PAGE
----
FRISCO, Texas — Despite all of Oklahoma State’s prolific passing, Mike Gundy doesn’t have the greatest track record when it comes to picking a quarterback.
Which makes one wonder one of two things following Tuesday’s news that fifth-year senior and former walk-on Taylor Cornelius is OSU’s starting quarterback heading into training camp:
Will Cornelius break the mold and keep the job all season? Or, if he doesn’t, how long does he have?
As a head coach, Gundy picked Al Pena over Bobby Reid, Bobby Reid over Zac Robinson, Alex Cate over Brandon Weeden and J.W. Walsh over Clint Chelf. As an offensive coordinator and quarterbacks coach, he also picked Aso Pogi over Josh Fields, though the final call there went through Les Miles.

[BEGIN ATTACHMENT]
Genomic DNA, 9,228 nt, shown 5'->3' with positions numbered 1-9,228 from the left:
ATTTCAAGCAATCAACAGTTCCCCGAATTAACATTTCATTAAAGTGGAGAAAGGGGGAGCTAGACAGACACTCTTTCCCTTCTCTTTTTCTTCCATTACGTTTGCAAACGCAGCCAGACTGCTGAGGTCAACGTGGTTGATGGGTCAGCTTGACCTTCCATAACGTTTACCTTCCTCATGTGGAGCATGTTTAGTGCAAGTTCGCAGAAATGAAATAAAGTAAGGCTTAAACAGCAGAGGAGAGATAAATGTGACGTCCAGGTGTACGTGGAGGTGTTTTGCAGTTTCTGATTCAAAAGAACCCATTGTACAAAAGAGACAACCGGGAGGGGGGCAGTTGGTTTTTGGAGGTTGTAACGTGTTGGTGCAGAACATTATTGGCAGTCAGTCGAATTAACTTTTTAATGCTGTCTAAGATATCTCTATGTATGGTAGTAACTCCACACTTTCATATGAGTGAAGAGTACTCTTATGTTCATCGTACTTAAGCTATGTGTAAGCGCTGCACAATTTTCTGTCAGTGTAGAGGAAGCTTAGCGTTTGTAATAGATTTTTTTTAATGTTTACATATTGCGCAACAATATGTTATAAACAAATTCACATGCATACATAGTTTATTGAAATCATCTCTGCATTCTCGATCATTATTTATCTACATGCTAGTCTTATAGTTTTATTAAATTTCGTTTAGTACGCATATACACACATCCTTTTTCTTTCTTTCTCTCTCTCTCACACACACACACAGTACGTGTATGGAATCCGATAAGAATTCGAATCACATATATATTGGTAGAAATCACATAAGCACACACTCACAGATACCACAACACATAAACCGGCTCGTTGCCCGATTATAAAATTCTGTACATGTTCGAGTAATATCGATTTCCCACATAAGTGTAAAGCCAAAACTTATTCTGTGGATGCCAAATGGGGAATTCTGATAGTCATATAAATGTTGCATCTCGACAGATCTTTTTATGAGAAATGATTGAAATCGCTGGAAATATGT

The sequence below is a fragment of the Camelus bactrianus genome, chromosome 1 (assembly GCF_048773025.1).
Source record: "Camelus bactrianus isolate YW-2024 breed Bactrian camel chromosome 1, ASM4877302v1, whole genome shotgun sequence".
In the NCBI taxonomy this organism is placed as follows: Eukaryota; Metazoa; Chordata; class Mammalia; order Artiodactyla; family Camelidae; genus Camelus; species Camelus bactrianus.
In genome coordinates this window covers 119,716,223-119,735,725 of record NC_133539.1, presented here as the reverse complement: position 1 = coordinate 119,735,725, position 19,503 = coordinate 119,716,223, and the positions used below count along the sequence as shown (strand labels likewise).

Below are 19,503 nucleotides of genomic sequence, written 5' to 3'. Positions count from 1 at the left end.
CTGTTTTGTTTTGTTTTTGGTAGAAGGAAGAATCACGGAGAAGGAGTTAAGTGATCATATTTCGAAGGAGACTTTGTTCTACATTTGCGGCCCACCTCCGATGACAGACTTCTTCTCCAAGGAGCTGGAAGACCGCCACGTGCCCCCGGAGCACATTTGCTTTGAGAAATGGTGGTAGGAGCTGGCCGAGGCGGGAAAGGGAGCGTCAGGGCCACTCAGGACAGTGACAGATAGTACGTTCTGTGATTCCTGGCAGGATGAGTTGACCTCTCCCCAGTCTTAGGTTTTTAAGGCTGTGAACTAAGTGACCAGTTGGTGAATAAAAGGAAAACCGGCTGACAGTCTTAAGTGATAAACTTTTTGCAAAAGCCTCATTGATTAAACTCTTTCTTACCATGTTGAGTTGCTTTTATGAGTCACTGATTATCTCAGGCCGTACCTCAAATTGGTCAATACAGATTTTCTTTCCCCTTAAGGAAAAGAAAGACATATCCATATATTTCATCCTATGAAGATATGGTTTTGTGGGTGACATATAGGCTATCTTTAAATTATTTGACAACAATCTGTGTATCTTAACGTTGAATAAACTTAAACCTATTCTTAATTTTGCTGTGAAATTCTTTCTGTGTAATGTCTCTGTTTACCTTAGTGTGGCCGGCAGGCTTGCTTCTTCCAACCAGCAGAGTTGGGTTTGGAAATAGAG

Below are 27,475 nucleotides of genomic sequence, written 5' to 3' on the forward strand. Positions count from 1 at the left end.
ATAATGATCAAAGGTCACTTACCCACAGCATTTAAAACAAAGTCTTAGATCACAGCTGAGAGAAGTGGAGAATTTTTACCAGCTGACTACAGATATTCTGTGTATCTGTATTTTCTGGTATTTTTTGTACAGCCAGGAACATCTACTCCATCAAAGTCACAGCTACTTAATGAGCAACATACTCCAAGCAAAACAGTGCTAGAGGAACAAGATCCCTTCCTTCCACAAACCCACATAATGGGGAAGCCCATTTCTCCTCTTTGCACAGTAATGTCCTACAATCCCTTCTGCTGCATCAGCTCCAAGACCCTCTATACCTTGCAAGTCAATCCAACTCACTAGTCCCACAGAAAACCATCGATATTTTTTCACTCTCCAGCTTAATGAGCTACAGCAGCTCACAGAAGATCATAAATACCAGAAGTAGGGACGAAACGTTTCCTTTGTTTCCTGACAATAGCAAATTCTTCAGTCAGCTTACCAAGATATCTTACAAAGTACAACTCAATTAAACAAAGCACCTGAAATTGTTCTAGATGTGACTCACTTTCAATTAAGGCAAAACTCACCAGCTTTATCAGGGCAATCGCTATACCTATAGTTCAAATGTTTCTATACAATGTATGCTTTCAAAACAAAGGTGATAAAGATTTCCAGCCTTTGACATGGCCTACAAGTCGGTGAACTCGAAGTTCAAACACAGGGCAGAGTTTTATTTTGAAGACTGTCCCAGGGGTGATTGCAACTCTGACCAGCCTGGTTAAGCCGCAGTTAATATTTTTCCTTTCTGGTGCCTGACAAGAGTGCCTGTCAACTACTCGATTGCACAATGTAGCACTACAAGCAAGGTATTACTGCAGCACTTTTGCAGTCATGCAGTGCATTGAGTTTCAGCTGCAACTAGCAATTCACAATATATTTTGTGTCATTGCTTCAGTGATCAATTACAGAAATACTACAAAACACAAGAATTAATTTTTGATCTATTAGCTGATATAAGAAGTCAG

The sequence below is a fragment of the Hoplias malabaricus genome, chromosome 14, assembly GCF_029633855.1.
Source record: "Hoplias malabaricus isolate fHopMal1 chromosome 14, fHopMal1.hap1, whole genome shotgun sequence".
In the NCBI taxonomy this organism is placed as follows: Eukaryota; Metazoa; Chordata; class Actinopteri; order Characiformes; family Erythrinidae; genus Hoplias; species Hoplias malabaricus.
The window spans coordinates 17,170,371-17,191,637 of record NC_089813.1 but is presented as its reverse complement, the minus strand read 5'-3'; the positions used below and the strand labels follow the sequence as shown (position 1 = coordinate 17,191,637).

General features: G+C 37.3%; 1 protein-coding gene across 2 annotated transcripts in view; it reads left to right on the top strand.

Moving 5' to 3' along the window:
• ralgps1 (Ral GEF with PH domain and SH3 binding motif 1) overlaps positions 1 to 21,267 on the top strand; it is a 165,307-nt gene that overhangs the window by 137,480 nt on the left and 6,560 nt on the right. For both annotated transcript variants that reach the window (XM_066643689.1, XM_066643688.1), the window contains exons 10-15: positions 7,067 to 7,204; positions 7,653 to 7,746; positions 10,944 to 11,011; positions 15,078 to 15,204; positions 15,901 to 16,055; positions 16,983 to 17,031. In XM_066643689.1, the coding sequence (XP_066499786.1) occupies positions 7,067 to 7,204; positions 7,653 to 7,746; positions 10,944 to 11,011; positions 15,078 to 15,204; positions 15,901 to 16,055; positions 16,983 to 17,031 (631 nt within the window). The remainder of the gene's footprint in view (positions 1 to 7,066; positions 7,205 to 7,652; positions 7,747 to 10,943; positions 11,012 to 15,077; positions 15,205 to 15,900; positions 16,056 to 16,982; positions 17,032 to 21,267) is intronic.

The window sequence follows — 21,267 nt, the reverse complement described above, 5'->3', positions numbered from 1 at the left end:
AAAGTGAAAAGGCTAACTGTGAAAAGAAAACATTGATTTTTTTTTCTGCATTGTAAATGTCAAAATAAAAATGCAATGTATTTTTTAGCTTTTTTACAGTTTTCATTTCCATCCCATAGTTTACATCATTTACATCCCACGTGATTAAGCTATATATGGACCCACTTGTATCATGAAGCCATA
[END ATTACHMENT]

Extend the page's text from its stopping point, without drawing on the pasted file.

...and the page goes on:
He also picked Daxx Garman over Mason Rudolph.
Each decision came with extenuating circumstances and layers of detail. For instance, Fields, Robinson and Rudolph were all freshmen and needed time. Weeden came over from pro baseball. Some were runners, some were passers.
But since football is a bottom-line business, we’ll stick with the end result: Gundy goofed.
This year’s decision also is nuanced. How the heck is Gundy supposed to know what Hawaii transfer Dru Brown can do if he’s not even on campus yet? How is Gundy supposed to evaluate freshman Spencer Sanders if he hasn’t been through one practice?
Gundy is smart to get ahead of this thing and identify Cornelius — the oldest and most experienced QB on the roster (experience being a relative term) — as quickly as possible. That allows him to make some big strides these final weeks heading into the preseason.